He’s a controversial figure. He has made many a wacky pronouncement in the past. He’s the lightning-rod for most of the opprobrium that currently heads Iran’s way over its alleged plan to gain a nuclear weapons capability – even though, as most commentators seem to miss, he holds quite limited power himself, even as President of the Islamic Republic.
Still, one of Mahmoud Ahmadinejad’s tasks in that capacity is representing Iran at public events outside the country, including most recently the funeral of Venezuelan leader Hugo Chávez. You could well imagine that that was an occasion at which the Iranian president truly wanted to be present – not a happy one, to be sure, but one celebrating the life of another political leader with whom he often made common cause in an anti-American capacity.
So he was there, alright. But he got into trouble:
What trouble? After all, all you can see by way of illustration if you click through to the Le Monde “Big Browser Blog” article is Mahmoud tearfully consoling some lady (who turns out to be Hugo Chávez’ mother).
But that’s just it – you don’t touch women in public if you’re a good Muslim! Indeed, some devout Muslim functionaries in the Netherlands (for example) even refuse to shake women’s hands, which can lead to awkward problems when they are supposed to meet with female cabinet ministers. So Ahmadinejad has gotten considerable push-back about this from back home, including angry denunciations from a couple members of the Iranian parliament, one of whom accused the President of “losing control” at the funeral.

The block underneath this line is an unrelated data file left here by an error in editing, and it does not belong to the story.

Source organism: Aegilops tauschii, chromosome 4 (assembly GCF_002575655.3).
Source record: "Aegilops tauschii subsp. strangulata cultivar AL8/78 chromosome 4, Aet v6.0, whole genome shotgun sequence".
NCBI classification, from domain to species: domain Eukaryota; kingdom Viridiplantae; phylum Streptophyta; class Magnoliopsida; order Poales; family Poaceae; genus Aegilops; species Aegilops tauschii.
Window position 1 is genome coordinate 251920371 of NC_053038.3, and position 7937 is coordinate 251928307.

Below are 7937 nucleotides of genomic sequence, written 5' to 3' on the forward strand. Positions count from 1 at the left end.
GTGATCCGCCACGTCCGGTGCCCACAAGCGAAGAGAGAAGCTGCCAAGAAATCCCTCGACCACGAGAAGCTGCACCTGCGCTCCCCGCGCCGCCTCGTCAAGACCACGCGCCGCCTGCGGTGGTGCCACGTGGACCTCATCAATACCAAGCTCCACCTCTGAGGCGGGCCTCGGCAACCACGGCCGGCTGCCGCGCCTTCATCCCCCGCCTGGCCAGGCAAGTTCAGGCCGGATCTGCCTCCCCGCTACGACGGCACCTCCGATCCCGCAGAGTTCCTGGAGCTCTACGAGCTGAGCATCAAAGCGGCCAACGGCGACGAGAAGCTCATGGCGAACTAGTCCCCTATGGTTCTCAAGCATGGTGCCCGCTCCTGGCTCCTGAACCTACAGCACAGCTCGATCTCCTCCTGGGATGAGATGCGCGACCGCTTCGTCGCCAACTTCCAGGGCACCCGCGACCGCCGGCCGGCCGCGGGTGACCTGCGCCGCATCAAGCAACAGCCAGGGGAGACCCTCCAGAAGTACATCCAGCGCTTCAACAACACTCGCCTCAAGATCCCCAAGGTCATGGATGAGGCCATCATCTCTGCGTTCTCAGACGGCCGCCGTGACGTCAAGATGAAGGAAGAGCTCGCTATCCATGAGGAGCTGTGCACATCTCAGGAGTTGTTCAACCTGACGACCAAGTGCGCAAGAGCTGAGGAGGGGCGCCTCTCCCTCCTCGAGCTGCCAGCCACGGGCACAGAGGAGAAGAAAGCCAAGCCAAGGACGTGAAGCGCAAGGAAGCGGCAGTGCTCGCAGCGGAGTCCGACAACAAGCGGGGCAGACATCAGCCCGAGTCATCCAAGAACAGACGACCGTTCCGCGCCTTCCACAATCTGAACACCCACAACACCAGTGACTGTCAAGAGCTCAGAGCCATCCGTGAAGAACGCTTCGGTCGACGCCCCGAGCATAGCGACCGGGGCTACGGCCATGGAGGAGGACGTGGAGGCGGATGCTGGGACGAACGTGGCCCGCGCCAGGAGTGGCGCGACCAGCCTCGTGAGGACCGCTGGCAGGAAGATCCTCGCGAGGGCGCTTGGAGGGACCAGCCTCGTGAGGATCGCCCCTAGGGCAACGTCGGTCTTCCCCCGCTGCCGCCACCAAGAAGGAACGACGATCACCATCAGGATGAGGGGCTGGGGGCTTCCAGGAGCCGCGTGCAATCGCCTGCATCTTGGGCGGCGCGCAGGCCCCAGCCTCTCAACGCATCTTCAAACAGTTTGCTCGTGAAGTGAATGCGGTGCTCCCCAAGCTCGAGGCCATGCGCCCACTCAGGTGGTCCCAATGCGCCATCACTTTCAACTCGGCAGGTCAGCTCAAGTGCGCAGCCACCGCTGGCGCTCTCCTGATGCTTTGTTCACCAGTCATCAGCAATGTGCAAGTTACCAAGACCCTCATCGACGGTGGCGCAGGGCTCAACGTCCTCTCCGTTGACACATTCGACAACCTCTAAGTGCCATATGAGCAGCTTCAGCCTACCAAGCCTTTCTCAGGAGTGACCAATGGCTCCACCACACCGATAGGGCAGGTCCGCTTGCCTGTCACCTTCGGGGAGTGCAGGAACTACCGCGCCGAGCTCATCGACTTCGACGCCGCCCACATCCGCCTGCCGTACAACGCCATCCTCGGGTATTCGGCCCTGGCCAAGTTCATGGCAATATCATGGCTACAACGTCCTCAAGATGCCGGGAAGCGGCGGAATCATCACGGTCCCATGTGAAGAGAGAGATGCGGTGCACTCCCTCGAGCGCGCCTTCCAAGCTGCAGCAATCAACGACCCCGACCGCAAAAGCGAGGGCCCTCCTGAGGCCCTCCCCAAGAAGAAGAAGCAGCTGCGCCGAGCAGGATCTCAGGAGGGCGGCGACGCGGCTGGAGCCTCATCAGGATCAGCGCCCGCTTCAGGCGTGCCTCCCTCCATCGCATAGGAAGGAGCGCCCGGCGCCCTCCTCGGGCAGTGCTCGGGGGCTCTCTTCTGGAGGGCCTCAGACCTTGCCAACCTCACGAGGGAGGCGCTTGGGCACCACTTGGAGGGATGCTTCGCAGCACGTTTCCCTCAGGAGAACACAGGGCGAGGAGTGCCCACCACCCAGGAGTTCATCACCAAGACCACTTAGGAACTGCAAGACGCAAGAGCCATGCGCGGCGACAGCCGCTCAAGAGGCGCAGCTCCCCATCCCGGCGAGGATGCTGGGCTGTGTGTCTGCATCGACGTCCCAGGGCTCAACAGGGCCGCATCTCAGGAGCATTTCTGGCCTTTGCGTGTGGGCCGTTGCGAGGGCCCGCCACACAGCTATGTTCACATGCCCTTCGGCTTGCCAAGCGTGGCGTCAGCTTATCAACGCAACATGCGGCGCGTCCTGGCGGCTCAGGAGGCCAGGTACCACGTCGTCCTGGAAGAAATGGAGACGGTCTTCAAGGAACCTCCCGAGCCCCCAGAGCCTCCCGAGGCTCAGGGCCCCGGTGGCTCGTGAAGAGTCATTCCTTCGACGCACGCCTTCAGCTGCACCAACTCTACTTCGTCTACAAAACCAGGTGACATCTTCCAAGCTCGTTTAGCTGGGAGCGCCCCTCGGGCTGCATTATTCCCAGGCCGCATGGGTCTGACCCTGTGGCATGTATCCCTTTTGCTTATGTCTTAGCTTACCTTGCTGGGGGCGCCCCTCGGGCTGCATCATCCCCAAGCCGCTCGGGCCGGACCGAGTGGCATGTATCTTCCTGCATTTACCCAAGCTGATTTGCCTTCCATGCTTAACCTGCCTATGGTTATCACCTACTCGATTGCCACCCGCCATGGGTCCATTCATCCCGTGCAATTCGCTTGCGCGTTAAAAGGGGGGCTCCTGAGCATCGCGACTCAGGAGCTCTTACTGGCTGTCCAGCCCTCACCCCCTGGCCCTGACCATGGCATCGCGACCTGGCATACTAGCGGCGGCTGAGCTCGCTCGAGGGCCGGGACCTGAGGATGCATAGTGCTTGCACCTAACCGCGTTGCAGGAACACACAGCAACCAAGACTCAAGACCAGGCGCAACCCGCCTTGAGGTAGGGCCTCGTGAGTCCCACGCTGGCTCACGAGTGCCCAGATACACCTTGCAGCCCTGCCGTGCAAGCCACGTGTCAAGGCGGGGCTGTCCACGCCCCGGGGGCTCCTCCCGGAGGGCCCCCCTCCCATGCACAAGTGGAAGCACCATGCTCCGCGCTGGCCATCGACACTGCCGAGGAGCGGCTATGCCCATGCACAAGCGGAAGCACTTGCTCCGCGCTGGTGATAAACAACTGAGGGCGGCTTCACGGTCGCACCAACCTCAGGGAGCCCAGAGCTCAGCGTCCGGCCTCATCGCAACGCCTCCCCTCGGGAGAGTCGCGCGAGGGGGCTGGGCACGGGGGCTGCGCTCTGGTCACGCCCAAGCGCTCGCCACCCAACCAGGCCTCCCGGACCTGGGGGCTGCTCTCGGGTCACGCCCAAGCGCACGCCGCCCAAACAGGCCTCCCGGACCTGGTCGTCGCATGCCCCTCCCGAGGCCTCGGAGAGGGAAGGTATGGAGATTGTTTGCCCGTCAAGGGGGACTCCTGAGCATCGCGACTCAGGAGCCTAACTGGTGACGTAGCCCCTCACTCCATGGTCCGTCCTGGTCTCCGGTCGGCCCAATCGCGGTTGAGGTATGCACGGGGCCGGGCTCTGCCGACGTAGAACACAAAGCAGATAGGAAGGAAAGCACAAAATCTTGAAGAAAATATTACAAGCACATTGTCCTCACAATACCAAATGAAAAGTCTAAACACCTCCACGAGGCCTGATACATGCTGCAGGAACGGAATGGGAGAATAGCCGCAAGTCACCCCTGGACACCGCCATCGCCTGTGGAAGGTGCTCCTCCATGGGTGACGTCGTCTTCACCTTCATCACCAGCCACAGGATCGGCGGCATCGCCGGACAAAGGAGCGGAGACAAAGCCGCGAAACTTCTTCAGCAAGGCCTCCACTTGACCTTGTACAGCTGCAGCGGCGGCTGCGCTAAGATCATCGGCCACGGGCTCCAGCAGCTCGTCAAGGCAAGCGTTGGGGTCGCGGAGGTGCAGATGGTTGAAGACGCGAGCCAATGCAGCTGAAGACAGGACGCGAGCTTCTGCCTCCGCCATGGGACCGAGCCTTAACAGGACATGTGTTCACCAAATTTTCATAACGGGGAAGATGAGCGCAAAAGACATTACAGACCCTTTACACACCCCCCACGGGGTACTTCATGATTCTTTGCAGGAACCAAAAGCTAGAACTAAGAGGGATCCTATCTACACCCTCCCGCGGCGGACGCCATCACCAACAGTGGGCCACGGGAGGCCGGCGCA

The only response so far from the Ahmadinejad side is from his spokesman, who denies that the President embraced Chávez’ mother. I guess it all depends on your definition – calling Bill Clinton!
BTW to give credit where it is due, this Le Monde piece specifically credits a Le Huffington Post* article as its source. Yes, Arianna has expanded her empire there, but also to the UK (no-brainer), Italy, and Spain! Sharp-eyed EuroSavant fans will have noticed by now how I have incorporated pieces from those sources (but not the UK) into my Twitter-stream. Anyway, it says on its site that Le Huffington Post works “in association with the Le Monde Group,” so that sort of borrowing is perfectly alright.
* Special note for francophones and francophiles: Who knew that the “h” in “Huffington” would be aspirated?